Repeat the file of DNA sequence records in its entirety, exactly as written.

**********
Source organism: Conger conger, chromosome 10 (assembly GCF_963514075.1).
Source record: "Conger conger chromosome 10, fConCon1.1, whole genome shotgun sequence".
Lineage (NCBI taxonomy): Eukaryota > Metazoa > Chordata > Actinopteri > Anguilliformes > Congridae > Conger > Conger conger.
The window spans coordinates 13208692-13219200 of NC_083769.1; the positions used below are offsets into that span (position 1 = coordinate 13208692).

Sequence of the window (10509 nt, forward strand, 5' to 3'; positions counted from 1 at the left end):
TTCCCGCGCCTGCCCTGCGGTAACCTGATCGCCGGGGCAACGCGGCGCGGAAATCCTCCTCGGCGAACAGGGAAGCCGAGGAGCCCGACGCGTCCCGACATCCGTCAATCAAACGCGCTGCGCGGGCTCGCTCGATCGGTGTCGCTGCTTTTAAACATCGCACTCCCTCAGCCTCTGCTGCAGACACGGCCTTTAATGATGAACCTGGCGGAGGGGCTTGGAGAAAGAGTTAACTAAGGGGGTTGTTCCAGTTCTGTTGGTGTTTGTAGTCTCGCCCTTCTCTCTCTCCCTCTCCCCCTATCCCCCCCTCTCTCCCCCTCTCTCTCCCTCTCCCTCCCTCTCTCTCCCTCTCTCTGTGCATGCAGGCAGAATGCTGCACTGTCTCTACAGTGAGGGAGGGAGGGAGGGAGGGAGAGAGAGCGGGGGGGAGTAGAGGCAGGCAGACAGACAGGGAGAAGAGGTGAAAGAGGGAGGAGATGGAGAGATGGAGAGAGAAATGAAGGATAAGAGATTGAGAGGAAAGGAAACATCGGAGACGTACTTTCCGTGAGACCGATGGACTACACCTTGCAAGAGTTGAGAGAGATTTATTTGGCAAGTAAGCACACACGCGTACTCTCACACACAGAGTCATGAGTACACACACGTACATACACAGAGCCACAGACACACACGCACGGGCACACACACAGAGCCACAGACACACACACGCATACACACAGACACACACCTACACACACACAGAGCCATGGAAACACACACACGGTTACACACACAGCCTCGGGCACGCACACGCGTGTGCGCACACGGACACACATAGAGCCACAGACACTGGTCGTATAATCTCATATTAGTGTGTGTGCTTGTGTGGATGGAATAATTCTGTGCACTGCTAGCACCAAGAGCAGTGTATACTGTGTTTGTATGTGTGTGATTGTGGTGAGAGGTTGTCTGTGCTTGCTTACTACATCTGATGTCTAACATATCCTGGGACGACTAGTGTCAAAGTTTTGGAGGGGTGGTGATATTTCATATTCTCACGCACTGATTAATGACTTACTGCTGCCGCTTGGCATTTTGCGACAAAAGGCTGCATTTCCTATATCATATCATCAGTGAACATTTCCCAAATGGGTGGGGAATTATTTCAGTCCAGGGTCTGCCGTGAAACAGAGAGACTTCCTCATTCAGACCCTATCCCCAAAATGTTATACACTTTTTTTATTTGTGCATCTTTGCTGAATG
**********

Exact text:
Source organism: Conger conger, chromosome 10 (assembly GCF_963514075.1).
Source record: "Conger conger chromosome 10, fConCon1.1, whole genome shotgun sequence".
Lineage (NCBI taxonomy): Eukaryota > Metazoa > Chordata > Actinopteri > Anguilliformes > Congridae > Conger > Conger conger.
The window spans coordinates 13208692-13219200 of NC_083769.1; the positions used below are offsets into that span (position 1 = coordinate 13208692).

Sequence of the window (10509 nt, forward strand, 5' to 3'; positions counted from 1 at the left end):
TTCCCGCGCCTGCCCTGCGGTAACCTGATCGCCGGGGCAACGCGGCGCGGAAATCCTCCTCGGCGAACAGGGAAGCCGAGGAGCCCGACGCGTCCCGACATCCGTCAATCAAACGCGCTGCGCGGGCTCGCTCGATCGGTGTCGCTGCTTTTAAACATCGCACTCCCTCAGCCTCTGCTGCAGACACGGCCTTTAATGATGAACCTGGCGGAGGGGCTTGGAGAAAGAGTTAACTAAGGGGGTTGTTCCAGTTCTGTTGGTGTTTGTAGTCTCGCCCTTCTCTCTCTCCCTCTCCCCCTATCCCCCCCTCTCTCCCCCTCTCTCTCCCTCTCCCTCCCTCTCTCTCCCTCTCTCTGTGCATGCAGGCAGAATGCTGCACTGTCTCTACAGTGAGGGAGGGAGGGAGGGAGGGAGAGAGAGCGGGGGGGAGTAGAGGCAGGCAGACAGACAGGGAGAAGAGGTGAAAGAGGGAGGAGATGGAGAGATGGAGAGAGAAATGAAGGATAAGAGATTGAGAGGAAAGGAAACATCGGAGACGTACTTTCCGTGAGACCGATGGACTACACCTTGCAAGAGTTGAGAGAGATTTATTTGGCAAGTAAGCACACACGCGTACTCTCACACACAGAGTCATGAGTACACACACGTACATACACAGAGCCACAGACACACACGCACGGGCACACACACAGAGCCACAGACACACACACGCATACACACAGACACACACCTACACACACACAGAGCCATGGAAACACACACACGGTTACACACACAGCCTCGGGCACGCACACGCGTGTGCGCACACGGACACACATAGAGCCACAGACACTGGTCGTATAATCTCATATTAGTGTGTGTGCTTGTGTGGATGGAATAATTCTGTGCACTGCTAGCACCAAGAGCAGTGTATACTGTGTTTGTATGTGTGTGATTGTGGTGAGAGGTTGTCTGTGCTTGCTTACTACATCTGATGTCTAACATATCCTGGGACGACTAGTGTCAAAGTTTTGGAGGGGTGGTGATATTTCATATTCTCACGCACTGATTAATGACTTACTGCTGCCGCTTGGCATTTTGCGACAAAAGGCTGCATTTCCTATATCATATCATCAGTGAACATTTCCCAAATGGGTGGGGAATTATTTCAGTCCAGGGTCTGCCGTGAAACAGAGAGACTTCCTCATTCAGACCCTATCCCCAAAATGTTATACACTTTTTTTATTTGTGCATCTTTGCTGAATG